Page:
Distilling Contractor

Why does alcohol need to carry warning labels in the UK?

Barley for distilling

By far the most complicated part of creating your own food or drink product is the red tape. Whether you’re planning to export your product overseas or sell it here in the UK, there are a myriad of guidelines that should be followed. Of course, this legislation is in place for a very good reason and it is now safer to buy consumables than it ever has been before as a result, but this means, as a drinks producer, it’s also crucial to get your labelling all present and correct on your bottles, and that there are serious consequences for those who don’t.

Alcohol bottle labels

If you’re wondering what sort of information needs to go on an alcohol label, you can read all about that right here. Now, let’s do a quick re-cap on why labels feature an ingredients list… and then what happens when correct guidance isn’t followed! And don’t worry, we won’t leave you high and dry without advice on how to avoid a similar fate!

Now that we’ve made it clear how important it is to have the correct information on your labels, it might surprise you to learn that currently in the UK, alcoholic drinks are not strictly required to have an ingredients list on their labels! There is one key area to bear in mind here, though, and that’s allergens. Most of us are now used to seeing allergens highlighted on food ingredients labels and restaurant menus, and regulation changes such as Natasha’s Law have made the sale of pre-packaged food much more hot on ensuring any allergens are communicated. If your alcoholic drinks product contains any of the 14 allergens listed by EU law, you do need to declare these on the label. It is the responsibility of the drinks manufacturer to understand where in the making process allergens might have crept in – or out. For example, there might be cereals such as wheat present in the raw materials used to make distilled spirits, but the distillation process should have removed their allergen status. More information on this can be found in Commission Directive 2007/68/EC Annea IIIa.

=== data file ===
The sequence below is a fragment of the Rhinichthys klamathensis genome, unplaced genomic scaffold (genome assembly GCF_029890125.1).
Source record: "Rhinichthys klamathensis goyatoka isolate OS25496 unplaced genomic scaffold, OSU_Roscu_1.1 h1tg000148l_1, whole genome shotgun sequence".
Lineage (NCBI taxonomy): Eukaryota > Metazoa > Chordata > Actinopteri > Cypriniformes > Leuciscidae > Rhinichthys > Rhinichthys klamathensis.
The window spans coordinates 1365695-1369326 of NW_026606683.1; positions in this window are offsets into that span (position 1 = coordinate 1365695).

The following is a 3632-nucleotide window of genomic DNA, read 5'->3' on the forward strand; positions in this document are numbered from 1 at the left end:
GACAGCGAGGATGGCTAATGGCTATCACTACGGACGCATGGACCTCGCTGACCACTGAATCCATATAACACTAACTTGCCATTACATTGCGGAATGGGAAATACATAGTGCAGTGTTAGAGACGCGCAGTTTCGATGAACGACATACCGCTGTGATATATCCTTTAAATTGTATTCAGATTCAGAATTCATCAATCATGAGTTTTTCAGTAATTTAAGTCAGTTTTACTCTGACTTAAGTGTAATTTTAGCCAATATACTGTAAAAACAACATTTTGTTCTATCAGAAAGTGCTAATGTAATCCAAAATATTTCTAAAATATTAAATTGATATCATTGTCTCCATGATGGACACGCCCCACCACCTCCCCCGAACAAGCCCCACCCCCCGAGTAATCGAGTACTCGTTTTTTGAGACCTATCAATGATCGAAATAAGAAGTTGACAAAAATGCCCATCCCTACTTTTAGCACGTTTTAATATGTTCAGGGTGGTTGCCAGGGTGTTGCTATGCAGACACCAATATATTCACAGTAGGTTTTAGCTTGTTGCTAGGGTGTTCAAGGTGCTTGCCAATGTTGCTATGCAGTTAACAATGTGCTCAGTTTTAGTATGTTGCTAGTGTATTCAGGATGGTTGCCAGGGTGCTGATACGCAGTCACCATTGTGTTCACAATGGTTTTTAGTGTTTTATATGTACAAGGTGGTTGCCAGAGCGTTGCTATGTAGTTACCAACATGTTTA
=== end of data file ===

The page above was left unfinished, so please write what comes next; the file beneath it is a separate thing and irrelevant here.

Post-distillation, it’s important to be aware of potential allergens in additive products. Glucose syrup is derived from wheat-based raw materials, for example – but where this is used to make spirit caramels within the EU only, it is exempt from being classed as an allergen. It’s important to check what the legislation is where you are producing your product, and especially now that the United Kingdom is no longer in the EU.

Another element that isn’t immediately obvious is where spirits are stored in casks for maturation. Companies must ensure no wheat pastes have been used on the cask and no allergenic fining materials have been used within the cask.

We have shared some additional guidance at the end of this post, and would advise consulting an expert who can guide you through the labelling regulations for your product type and location. As professional contract distillers, we at Kettlesing Distilling are always on hand to help our clients navigate the labelling and allergen process.

So, that being said, what happens if alcohol brands don’t follow label regulations? Well, consequences can vary, depending on the nature and scale of the non-conformance, but can include:

  • Fines and penalties: the Food Standards Agency and The Portman Group are able to enforce compliance with labelling regulations, and those found in breach can be subject to fines or penalties imposed by these authorities.
  • Product recall: If a violation is deemed to be a risk to consumer health and safety, the product may be recalled from sale, resulting in financial losses, possible legal fees, damage to brand reputation and loss of customer trust.
  • Legal action: Misleading or deceptive labelling can incur legal action from consumers or competitors where it’s felt there has been a breach of safety regulations or even plagiarism that has affected the reputation of a competing brand.
  • Loss of licence: brands repeatedly violating labelling regulations may risk losing their Alcohol Wholesaler Registration Scheme (AWRS) licence to sell alcoholic beverages. This could very well spell the end for the business.